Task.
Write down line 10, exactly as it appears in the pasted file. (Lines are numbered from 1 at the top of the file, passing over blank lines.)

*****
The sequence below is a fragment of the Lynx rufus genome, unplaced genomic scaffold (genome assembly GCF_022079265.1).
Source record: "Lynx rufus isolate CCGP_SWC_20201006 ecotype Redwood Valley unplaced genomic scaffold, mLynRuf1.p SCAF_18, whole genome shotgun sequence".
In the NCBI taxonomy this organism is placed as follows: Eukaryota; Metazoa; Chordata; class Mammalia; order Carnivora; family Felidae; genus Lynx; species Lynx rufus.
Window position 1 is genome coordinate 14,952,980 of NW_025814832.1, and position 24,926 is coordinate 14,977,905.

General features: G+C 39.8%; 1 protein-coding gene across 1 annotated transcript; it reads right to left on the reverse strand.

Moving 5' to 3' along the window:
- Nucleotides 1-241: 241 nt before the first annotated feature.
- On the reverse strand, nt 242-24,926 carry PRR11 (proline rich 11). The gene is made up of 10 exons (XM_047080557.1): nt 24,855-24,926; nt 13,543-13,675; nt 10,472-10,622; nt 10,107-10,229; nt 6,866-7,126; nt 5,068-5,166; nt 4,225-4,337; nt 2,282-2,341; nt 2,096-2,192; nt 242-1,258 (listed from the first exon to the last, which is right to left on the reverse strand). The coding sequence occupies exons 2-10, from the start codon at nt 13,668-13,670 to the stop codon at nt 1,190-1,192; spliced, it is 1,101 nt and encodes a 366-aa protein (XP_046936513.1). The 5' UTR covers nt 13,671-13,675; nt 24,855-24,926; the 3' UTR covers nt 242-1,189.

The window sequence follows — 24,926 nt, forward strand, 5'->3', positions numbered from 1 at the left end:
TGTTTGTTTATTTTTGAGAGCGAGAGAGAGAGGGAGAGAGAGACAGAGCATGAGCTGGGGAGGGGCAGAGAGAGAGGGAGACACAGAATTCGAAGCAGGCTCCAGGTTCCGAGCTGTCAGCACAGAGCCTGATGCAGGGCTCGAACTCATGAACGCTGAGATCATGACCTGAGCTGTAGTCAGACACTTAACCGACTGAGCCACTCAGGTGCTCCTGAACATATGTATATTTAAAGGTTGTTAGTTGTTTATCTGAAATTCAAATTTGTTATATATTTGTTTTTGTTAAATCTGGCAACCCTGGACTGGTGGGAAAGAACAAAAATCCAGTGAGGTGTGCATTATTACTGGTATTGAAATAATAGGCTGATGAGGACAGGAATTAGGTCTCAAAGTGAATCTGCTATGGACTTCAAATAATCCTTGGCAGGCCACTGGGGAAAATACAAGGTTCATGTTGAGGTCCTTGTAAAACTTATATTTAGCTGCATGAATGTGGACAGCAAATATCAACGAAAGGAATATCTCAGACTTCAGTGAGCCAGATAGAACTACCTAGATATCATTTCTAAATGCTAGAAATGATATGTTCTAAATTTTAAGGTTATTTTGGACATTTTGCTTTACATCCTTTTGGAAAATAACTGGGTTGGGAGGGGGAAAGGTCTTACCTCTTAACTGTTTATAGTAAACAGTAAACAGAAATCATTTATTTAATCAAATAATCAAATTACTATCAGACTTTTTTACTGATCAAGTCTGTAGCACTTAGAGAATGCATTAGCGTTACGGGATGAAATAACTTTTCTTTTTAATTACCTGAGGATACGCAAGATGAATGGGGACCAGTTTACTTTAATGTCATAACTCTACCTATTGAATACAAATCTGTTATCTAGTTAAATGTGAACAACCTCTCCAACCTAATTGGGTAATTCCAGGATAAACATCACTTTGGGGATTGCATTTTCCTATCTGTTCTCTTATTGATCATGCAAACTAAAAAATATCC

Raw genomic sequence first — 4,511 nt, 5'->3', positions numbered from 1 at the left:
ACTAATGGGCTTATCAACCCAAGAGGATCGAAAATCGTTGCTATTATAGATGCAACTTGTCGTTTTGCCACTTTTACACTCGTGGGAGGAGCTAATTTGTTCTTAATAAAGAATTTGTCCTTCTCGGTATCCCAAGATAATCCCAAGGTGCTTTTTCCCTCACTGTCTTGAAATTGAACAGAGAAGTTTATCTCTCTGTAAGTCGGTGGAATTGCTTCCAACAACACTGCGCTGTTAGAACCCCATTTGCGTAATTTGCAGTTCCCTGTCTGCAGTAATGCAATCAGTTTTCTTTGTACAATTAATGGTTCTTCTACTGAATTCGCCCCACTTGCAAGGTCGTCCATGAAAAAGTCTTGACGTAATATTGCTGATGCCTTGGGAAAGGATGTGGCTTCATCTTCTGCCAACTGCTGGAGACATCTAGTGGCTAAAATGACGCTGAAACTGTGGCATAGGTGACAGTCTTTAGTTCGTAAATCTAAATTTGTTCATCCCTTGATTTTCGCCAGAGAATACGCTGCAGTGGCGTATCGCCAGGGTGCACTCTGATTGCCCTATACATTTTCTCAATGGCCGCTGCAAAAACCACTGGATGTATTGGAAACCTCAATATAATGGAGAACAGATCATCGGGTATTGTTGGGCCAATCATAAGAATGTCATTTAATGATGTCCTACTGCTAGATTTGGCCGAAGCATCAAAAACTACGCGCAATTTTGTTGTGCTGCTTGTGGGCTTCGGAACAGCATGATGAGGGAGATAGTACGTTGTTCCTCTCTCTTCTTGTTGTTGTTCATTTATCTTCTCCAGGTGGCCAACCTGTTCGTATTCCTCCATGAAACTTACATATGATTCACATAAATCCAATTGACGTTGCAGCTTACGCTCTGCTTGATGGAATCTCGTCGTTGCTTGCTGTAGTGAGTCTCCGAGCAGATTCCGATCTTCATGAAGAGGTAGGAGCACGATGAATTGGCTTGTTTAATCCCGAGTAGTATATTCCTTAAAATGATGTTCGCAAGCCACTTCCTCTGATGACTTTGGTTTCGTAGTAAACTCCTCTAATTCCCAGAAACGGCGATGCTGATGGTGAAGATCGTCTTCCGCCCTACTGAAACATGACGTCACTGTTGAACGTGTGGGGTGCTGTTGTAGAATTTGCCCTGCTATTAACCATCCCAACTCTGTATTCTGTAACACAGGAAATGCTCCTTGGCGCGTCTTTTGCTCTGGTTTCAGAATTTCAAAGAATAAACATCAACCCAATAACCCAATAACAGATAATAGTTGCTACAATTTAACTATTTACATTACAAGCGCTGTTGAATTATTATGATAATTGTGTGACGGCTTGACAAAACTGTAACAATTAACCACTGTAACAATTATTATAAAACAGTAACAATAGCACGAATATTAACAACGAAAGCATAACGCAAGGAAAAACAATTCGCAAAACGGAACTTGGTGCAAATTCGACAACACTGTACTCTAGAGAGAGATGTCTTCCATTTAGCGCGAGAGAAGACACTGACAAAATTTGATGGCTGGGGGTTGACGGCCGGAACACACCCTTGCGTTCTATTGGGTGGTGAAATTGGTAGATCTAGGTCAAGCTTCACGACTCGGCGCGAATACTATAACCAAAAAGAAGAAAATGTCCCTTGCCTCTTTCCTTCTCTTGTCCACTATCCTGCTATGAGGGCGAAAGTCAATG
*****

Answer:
TGTTTGTTTATTTTTGAGAGCGAGAGAGAGAGGGAGAGAGAGACAGAGCATGAGCTGGGGAGGGGCAGAGAGAGAGGGAGACACAGAATTCGAAGCAGGCTCCAGGTTCCGAGCTGTCAGCACAGAGCCTGATGCAGGGCTCGAACTCATGAACGCTGAGATCATGACCTGAGCTGTAGTCAGACACTTAACCGACTGAGCCACTCAGGTGCTCCTGAACATATGTATATTTAAAGGTTGTTAGTTGTTTATCTGAAATTCAAATTTGTTATATATTTGTTTTTGTTAAATCTGGCAACCCTGGACTGGTGGGAAAGAACAAAAATCCAGTGAGGTGTGCATTATTACTGGTATTGAAATAATAGGCTGATGAGGACAGGAATTAGGTCTCAAAGTGAATCTGCTATGGACTTCAAATAATCCTTGGCAGGCCACTGGGGAAAATACAAGGTTCATGTTGAGGTCCTTGTAAAACTTATATTTAGCTGCATGAATGTGGACAGCAAATATCAACGAAAGGAATATCTCAGACTTCAGTGAGCCAGATAGAACTACCTAGATATCATTTCTAAATGCTAGAAATGATATGTTCTAAATTTTAAGGTTATTTTGGACATTTTGCTTTACATCCTTTTGGAAAATAACTGGGTTGGGAGGGGGAAAGGTCTTACCTCTTAACTGTTTATAGTAAACAGTAAACAGAAATCATTTATTTAATCAAATAATCAAATTACTATCAGACTTTTTTACTGATCAAGTCTGTAGCACTTAGAGAATGCATTAGCGTTACGGGATGAAATAACTTTTCTTTTTAATTACCTGAGGATACGCAAGATGAATGGGGACCAGTTTACTTTAATGTCATAACTCTACCTATTGAATACAAATCTGTTATCTAGTTAAATGTGAACAACCTCTCCAACCTAATTGGGTAATTCCAGGATAAACATCACTTTGGGGATTGCATTTTCCTATCTGTTCTCTTATTGATCATGCAAACTAAAAAATATCC